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Location Info

Khaana Khazana - CLOSED

4929 W. Chandler Blvd., Chandler, AZ

Category: Restaurant

My Voice Nation Help
1 comments
Sandy
Sandy

Check on Yelp in filtered comment..

It seems that the Yelp editors filter out any review that does not rate the facility as 'high'. I am making one more attempt to make myself heard. In short -


Khana Khazana's menu & taste are mediocre.
Food is over-price. 
I will not go there again & will not recommend to my friends and family. 

For my very detailed review that justifies my above conclusions, please click on the hidden reviews. I am giving a single star, because there is not option to give zero stars.

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1 Previous Review: Hide »
  • 3/31/2013

    We are eager to try out this new restaurant with its claims of 'Rajsthani and Gujarati Food'. Before I elaborate, I will sum up my experience in three words: disappointed, overpriced, wont-go-again. 

    First the menu: most Indian cuisines have have either vegetable or lentil based preparations as main courses, accompanied either with rice or flat breads (called either chapathis, rotis, pulkas or naans). They occasionally also have yogurt based preparations like Raitas. In Khana Khazana, there are two types of orders one can go for - either light snacks - which are mostly oil fried dry snacks; the second kind being the "Thalis". In my experience, no one eats dry snacks for lunches - they are eaten for evening snacks and are usually devoid in any vegetable nutrition. 

    The "Thalis" are an assortment of dishes served in small ounce-sized steel cups arranged in a large circular steel plate. At the center of the plate is either rice or flat bread. Depending on whether you ordered a Rajasthani, Gujarati or a Kathiawadi "Thali" (which literally meant a plate in Hindi), you got either rotis or puris. Puris are oil fried flat bread that look puffed up & each is about the size of 6" tortilla.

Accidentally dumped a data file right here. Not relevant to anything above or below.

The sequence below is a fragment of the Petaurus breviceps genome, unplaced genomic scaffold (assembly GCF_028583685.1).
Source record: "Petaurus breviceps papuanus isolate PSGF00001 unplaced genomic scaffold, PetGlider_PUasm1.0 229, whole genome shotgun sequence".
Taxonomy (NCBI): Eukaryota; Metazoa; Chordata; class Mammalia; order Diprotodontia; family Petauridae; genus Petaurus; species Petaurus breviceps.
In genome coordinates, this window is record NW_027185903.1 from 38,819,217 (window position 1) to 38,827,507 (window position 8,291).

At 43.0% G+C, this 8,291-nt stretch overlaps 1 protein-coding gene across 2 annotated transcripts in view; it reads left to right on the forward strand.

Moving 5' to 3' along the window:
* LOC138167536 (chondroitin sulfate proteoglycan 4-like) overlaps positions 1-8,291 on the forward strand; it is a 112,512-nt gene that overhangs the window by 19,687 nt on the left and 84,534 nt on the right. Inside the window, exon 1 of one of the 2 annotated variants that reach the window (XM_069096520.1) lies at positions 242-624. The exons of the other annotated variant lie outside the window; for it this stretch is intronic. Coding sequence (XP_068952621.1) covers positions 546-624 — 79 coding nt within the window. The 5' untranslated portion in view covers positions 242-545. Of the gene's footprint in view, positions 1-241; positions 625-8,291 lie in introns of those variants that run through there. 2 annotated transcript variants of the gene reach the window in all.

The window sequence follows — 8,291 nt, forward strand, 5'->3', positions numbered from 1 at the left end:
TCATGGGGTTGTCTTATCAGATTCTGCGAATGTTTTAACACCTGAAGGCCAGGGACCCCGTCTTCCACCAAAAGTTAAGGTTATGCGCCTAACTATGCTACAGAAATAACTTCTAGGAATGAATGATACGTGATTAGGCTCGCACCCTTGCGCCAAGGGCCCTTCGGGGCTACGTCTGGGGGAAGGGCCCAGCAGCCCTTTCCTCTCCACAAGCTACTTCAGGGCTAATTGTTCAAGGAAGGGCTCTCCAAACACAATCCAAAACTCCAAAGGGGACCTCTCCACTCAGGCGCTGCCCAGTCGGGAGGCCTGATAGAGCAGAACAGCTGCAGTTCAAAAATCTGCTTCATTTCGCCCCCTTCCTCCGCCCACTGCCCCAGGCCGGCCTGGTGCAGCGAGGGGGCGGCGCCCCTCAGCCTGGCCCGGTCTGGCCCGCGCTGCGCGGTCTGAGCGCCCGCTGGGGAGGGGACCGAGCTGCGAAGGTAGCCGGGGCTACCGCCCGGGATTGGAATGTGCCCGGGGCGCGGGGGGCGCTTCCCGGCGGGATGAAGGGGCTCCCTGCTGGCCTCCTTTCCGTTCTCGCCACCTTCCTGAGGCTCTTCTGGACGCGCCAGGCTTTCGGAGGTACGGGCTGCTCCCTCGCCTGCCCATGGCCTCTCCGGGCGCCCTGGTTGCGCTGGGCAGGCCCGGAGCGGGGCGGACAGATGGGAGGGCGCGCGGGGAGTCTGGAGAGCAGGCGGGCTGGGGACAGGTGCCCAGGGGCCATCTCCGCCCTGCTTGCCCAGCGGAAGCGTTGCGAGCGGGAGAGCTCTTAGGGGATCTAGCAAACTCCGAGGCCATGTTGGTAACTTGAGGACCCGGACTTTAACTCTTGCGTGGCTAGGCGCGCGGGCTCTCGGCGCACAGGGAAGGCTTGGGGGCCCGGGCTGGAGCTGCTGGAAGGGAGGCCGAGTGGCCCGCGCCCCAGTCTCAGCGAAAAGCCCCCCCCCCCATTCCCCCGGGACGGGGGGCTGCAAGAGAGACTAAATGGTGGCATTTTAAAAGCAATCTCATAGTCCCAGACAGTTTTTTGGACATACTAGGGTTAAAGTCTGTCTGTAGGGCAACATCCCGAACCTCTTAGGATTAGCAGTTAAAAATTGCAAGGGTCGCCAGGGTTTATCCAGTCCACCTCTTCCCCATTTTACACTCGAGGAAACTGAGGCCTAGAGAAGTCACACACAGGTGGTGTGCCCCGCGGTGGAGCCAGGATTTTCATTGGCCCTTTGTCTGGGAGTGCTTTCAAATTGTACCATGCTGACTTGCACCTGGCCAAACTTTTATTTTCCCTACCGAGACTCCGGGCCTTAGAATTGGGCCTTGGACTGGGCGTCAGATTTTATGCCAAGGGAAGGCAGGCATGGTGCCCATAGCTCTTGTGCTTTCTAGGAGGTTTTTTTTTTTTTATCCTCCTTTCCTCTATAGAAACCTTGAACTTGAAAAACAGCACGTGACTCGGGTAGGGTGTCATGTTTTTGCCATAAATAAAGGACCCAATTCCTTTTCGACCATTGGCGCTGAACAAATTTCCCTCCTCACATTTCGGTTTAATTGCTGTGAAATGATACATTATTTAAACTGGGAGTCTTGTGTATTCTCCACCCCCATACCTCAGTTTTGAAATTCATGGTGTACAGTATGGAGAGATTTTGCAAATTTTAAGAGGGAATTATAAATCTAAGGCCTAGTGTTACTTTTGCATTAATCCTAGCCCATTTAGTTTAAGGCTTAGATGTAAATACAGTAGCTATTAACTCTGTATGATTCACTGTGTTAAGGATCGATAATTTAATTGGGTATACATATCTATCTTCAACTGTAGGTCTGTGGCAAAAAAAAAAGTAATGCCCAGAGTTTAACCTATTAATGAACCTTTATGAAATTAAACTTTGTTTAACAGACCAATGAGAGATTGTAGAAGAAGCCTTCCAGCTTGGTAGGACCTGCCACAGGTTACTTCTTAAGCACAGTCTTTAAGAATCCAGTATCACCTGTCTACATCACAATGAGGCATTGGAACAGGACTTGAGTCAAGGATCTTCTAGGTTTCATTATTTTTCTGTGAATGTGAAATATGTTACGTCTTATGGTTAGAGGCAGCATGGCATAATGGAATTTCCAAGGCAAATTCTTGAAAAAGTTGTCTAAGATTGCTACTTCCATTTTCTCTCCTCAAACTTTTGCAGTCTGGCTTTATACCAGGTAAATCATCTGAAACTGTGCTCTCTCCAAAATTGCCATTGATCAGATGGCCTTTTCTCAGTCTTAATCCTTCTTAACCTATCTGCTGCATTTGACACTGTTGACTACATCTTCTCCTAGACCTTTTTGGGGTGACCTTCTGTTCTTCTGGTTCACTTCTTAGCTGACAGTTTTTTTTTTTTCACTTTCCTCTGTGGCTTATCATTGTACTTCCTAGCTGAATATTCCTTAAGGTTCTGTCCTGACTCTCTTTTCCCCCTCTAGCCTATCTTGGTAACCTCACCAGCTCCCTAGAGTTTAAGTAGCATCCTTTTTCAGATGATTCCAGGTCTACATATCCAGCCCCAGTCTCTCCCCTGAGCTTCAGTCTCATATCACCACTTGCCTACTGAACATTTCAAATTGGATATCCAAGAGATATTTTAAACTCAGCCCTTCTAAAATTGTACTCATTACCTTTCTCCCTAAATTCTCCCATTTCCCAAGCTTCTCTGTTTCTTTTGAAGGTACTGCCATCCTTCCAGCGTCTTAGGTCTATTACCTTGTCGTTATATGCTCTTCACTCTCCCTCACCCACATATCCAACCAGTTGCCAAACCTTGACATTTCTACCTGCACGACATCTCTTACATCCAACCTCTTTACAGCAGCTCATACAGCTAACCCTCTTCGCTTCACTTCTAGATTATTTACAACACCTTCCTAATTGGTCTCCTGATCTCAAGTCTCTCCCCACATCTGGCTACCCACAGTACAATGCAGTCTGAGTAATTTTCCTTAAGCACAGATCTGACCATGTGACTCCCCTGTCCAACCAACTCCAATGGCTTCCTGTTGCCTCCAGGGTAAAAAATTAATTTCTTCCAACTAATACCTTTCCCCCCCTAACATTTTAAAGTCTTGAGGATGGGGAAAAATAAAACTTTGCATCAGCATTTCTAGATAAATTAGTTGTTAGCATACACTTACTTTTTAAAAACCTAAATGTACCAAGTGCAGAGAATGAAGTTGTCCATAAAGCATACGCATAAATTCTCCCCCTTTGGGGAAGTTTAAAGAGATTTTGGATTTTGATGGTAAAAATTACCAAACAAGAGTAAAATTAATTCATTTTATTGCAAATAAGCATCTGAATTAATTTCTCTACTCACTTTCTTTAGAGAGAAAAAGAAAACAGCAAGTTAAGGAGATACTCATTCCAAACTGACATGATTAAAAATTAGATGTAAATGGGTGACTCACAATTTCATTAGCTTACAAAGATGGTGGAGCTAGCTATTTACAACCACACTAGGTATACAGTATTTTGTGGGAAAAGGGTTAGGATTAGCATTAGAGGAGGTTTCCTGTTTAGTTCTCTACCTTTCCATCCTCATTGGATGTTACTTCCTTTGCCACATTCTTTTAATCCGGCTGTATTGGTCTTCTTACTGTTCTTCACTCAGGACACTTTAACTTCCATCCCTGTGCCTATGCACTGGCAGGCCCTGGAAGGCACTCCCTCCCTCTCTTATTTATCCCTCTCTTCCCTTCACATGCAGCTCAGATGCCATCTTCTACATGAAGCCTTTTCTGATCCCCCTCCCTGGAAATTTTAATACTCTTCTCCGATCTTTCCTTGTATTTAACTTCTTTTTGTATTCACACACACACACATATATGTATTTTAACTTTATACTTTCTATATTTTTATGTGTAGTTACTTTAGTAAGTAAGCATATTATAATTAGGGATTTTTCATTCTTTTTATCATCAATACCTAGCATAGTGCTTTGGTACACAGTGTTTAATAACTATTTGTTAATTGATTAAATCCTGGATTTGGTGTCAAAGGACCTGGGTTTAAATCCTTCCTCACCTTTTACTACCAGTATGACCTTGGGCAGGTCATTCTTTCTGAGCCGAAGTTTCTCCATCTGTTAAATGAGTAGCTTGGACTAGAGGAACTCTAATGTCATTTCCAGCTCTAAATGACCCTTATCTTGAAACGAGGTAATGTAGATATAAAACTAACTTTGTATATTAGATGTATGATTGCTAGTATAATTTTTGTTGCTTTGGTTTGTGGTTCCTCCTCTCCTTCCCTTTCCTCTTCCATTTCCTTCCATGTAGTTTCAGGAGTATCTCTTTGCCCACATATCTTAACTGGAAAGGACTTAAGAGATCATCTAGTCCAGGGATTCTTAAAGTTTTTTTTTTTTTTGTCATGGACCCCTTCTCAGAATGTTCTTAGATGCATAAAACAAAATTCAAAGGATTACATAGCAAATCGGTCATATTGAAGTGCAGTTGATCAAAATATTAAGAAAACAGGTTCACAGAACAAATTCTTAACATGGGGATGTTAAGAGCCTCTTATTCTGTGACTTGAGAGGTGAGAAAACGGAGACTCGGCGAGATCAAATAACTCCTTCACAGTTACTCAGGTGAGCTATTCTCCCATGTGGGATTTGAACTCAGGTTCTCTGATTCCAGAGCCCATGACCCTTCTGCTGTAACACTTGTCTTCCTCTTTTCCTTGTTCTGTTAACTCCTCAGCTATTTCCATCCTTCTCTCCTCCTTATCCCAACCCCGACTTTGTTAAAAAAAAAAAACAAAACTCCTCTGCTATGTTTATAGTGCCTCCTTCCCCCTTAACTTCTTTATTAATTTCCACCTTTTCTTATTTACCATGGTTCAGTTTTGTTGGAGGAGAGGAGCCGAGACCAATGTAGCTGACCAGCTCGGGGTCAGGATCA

One is at first impressed to see at least 8 little cups (called "Katoris" in Hindi) filled with different ingredients. In my case, after ordering a "Kathiawadi Thali", I had the following ingredients: (One scale of 0-5 stars (5 being best, and 0 ( - ) being worthless), I have also placed by rating next to each item)

    1. one mixed vegetable preparation ( * * )
    2. one sambar like soup that is close to sugar syrup in taste ( - )
    3. rice cooked together with moong lentils (somewhat like the south Indian Pongal) ( * )
    4. A second vegetable preparation made with ridge gourd  ( * * * * )(http://commons.wiki…)
    5. Boiled moong dal with skin ( _ )
    6. small amount of pickle ( * * * * )
    7. two small quarters naans (flat bread) smeared with ghee (clarified butter). ( _ )
    8. Two tiny gulab jams about the size of truffles. ( _ )